LiveLIVE UPDATES: Coronavirus NI - Should we be worried about the Indian and Nepal coronavirus variants?
There are 26 confirmed cases of the Delta (Indian) variant in Northern Ireland but just how concerned should we be about it?
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LIVE UPDATES: Coronavirus NI - Should we be worried about the Indian and Nepal coronavirus variants?
Last updated: Friday, 04 June, 2021, 13:09
- Pfizer/BioNTech Covid-19 vaccine has been approved for use for 12 to 15-year-olds
- Removing Portugal from green travel list 'an overreaction' says epidemiologist
- Three Covid-19 deaths recorded in Northern Ireland in last week, figures show
- There are now 12,431 confirmed cases of the Indian variant, also known as Delta, in the UK, up from 6,959 last week.
Should we be worried about the Indian and Nepal coronavirus variants?
New coronavirus cases involving the Indian variant have increased by 79% compared with last week, and the strain is now believed to be dominant in the UK.
There are now 12,431 confirmed cases of the Indian variant, also known as Delta, in the UK, up from 6,959 last week.
Early evidence from Public Health England (PHE) published on Thursday suggests this version of Covid-19 may lead to an increased risk of being admitted to hospital compared with the previously dominant Kent variant (Alpha).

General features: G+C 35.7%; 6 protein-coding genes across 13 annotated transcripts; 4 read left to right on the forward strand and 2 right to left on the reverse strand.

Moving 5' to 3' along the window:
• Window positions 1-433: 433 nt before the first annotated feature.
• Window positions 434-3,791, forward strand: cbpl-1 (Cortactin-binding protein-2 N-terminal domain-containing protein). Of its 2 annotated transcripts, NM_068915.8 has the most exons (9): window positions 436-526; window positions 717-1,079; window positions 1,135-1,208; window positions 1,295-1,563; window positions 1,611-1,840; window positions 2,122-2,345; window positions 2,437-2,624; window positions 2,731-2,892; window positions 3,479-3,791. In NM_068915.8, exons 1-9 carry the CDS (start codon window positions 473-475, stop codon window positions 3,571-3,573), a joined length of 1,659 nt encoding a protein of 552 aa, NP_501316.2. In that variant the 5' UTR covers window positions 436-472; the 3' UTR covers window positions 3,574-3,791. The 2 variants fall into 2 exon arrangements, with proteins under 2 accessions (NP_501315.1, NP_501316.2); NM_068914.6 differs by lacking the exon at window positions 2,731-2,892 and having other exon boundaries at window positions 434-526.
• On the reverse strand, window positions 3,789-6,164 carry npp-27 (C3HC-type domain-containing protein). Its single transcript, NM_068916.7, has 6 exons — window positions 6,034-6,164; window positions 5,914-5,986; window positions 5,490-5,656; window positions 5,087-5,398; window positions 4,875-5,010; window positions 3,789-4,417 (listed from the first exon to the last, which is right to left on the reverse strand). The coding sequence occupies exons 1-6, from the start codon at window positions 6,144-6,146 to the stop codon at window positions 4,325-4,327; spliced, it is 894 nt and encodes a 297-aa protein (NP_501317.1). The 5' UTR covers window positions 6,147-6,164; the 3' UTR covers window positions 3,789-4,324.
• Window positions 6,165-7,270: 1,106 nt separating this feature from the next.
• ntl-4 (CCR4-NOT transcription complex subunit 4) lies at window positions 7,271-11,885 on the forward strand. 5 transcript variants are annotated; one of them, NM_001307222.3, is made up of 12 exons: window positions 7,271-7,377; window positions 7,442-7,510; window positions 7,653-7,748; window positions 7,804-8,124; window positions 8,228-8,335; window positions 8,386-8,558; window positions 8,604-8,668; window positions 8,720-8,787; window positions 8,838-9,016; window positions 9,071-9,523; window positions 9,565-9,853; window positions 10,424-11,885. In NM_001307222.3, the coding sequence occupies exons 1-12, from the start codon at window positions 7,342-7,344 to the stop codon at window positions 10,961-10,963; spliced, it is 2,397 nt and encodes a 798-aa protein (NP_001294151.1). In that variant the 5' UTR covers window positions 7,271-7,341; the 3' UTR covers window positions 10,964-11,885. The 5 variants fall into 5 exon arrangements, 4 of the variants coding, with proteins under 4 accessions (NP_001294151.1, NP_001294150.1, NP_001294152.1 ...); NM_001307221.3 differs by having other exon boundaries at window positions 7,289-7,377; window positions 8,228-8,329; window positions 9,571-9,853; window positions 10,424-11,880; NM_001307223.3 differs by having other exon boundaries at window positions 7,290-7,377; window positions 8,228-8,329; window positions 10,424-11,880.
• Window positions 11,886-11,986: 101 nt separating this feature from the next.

Meanwhile, another coronavirus variant, thought to have originated in Nepal, has also been seen in the UK.
The so-called Nepal variant is believed to be a mutated version of the Indian variant, with a spike mutation, known as K417N.
Experts believe this mutation may have the potential to make vaccines less effective – although it is too early to tell without further investigations.
– Has the Indian variant spread throughout the country?
Of the 12,431 Indian variant cases so far confirmed in the UK, 10,797 are in England, 1,511 in Scotland, 97 in Wales and 26 in Northern Ireland.
In England, the cases are spread across the country, and the most affected areas include Bolton in Greater Manchester (2,149 cases), Blackburn with Darwen in Lancashire (724), Bedford (608), Leicester (349), Manchester (278) and Birmingham (223).
Dr Jenny Harries, chief executive of the UK Health Security Agency, said: “With this variant now dominant across the UK, it remains vital that we all continue to exercise as much caution as possible.
“The way to tackle variants is to tackle the transmission of Covid-19 as a whole.”
– Should we be worried about the Indian variant?
Professor Neil Ferguson, from Imperial College London, whose modelling was instrumental to the UK locking down in March 2020, said the Indian variant is anywhere between 30% and 100% more transmissible than the Kent variant.
He said 60% is “a good central estimate” at the moment, telling the BBC Radio 4’s Today programme: “Unfortunately, I mean, the news is not as positive as I would like on any respect about the Delta variant.”
Meanwhile, new data from the PHE suggests people are more at risk of hospital admission if infected with the variant – although a majority of admissions involve those who have not been vaccinated.
– What about the Nepal variant?